After a long wait, Kat Hamilton, who has released several singles this past year, is out with her Debut LP titled Recovery Songs. It was definitely worth the wait.Penned in chronological order, the 9 track album is an authentic share on the struggles of addiction and overcoming trauma. Rock the Pigeon dives deep into the music and songwriting of Kat Hamilton on this review, following her writing in chronological order, reviewing the record the way it was intended to be listened to.
“The music was inspired by being knocked down and getting back up. Going to the darkest places in yourself and in life and managing to make it through. I went through hell and found a way to be okay, but I like to think that this work can resonate with people who aren’t in the recovery process. Anyone who’s ever struggled could relate to this music.”
– Kat Hamilton
The record starts off strongly with Medicine Line. Medicine Line was released in early 2020 and gave us an early taste of her album that was released today. The opening line gave me the chills immediately. Hunter, a Rock the Pigeon staff writer says: “Hamilton beautifully details her journey through recovery in this emotional new single Medicine Line. This song has an acoustic rhythm that flows smoothly followed by Hamilton’s heartfelt and strong vocals. The lyrics are meaningful and thought-provoking, reminding listeners we don’t always know what other people may be going through. The picture “Medicine Line” paints is detailed and uplifting. Hamilton puts raw and personal feelings into this song with her insightful lyrics. “Medicine Line” is creative and unmistakably powerful.”
The song Ohio follows Medicine Line, which cuts through with a more pop-rock sound, sometimes drifting in the alt-country realm. She sings about making coffee, a common crutch for many people in sobriety, and…not being welcome in the state of Ohio any longer where an ex-lover must have lived. Perhaps her partying days took a toll on some friends that reside in the state of Ohio. We aren’t really sure, but the lyrics paint an exciting story. The lyrics are probably the most cutting edge that the singer-songwriter has brought to the table yet. The bridge of the song brings an amends to the state and her relationships.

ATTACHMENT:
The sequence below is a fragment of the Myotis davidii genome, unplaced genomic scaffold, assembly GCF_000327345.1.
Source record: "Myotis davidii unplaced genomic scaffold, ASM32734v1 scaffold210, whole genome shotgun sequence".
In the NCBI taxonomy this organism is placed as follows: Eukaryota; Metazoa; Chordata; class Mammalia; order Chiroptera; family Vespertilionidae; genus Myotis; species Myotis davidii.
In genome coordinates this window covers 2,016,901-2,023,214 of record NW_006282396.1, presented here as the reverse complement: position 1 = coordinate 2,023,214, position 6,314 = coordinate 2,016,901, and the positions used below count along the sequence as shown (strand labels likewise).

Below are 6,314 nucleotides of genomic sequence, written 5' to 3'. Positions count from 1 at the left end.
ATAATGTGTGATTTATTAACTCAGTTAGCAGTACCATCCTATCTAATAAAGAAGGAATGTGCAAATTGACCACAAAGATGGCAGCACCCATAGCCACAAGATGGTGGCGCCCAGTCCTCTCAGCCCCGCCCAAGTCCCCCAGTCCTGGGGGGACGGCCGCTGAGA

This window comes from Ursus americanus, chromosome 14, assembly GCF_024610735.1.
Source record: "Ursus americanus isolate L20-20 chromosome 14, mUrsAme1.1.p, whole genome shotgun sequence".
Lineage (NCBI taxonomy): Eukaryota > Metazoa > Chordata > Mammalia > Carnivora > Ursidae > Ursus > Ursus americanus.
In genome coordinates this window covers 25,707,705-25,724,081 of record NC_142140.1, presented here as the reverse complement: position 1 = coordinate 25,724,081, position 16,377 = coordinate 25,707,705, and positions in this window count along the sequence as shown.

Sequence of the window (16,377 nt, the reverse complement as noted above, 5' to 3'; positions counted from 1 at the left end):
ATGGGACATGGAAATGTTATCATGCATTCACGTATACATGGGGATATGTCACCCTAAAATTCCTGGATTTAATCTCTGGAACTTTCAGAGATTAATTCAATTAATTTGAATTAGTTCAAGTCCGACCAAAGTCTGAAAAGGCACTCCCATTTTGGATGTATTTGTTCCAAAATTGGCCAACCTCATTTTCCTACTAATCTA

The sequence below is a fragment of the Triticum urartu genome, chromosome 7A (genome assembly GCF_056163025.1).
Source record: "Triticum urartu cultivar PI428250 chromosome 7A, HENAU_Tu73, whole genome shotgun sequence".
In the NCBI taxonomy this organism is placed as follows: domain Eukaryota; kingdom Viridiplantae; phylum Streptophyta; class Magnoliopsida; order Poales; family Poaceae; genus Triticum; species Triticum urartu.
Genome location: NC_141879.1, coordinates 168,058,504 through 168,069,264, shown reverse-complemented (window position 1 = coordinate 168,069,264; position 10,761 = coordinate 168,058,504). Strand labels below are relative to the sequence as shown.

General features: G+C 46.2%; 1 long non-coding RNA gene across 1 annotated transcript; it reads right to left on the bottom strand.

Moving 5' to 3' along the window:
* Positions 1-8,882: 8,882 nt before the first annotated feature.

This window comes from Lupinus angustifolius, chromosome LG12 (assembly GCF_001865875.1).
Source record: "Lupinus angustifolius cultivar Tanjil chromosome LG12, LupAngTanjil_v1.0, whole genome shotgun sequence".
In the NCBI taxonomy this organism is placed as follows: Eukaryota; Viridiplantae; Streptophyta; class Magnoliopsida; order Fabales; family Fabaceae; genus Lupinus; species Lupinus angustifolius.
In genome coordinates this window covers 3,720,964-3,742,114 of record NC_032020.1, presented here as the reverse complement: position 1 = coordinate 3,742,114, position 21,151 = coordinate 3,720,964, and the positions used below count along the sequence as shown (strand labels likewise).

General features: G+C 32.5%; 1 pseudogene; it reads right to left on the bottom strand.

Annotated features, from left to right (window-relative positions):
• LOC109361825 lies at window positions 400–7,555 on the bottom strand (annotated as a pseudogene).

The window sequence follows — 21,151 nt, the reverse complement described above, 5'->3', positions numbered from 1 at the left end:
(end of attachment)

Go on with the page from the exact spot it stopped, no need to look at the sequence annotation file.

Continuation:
Next up is Empty Room. A darker vibe comes through on this song, tinted with self-hatred and the emotional lows of early sobriety. With heavy drums and a moving melody, the sound is most comparable to early Paramore.
Slow Motion slows the record down momentarily. Hamilton’s voice floats over a jazzy guitar arpeggio. Her voice is the most soulful on this track compared to the starting 3 tracks. A marching snare drum picks up the pace of the song slightly. Clever harmonies bring a beautifully haunting feel to the song.
The pop-rock feel comes back on the next song, Hate Me. Track 5 is explosive with a hooky chorus that repeats the lyric “Why do I miss you when you hate me?” A bass carries the song, as a surfy-toned guitar strums adding to the mid-range.
Minor chords set the tone in on Afraid of Your Body. Lyrics dive into the longing of needing an escape. Kat Hamilton’s vocals bring emotion that makes this song feel the most relatable in terms of the human emotional experience.
Originally released as a single, Amnesia, fits in at track 7. A pop beat and electric guitar are the main instrumentation make up of this track. This is yet another beautifully haunting track from the rising singer-songwriter.
Little Gods brings a feeling of hope to the record. Hamilton’s vocal tone seems to carry more happiness and confidence on this track. Written in chronological order, it seems that the writing style drifts from the start of recovery into a better mental place.
Bringing the album to a close, is a powerhouse of a song, Plastic Folding Chairs. Lyrically the song talks about recovery meetings in a poetic and authentic way. It’s a nice ending song but it also flows perfectly back into track 1 if you want to put the record on a loop.
As a whole the record proves Kat Hamilton’s versatility in genres and abilities to use her voice in a fitting way for each genre shift. The record is also a testament of her strong songwriting talent. The tracks take the listener through a journey, providing a look-in to the process of healing from trauma and the early stages of sobriety.
Kat hopes to bring a sense of hope to listeners with this LP and I think she definitely will. Hamilton says these songs were her way of coping too.“I was really lost, I had just gotten out of a recovery center and these songs became my way of coping.”
Listen to the record now on Spotify:
Kat Hamilton is a Los Angeles based performer who has toured the United States. She is originally from the San Francisco Bay Area.
Want to hear more LGBTQ artists? Check out this playlist:
Written by Ryan Cassata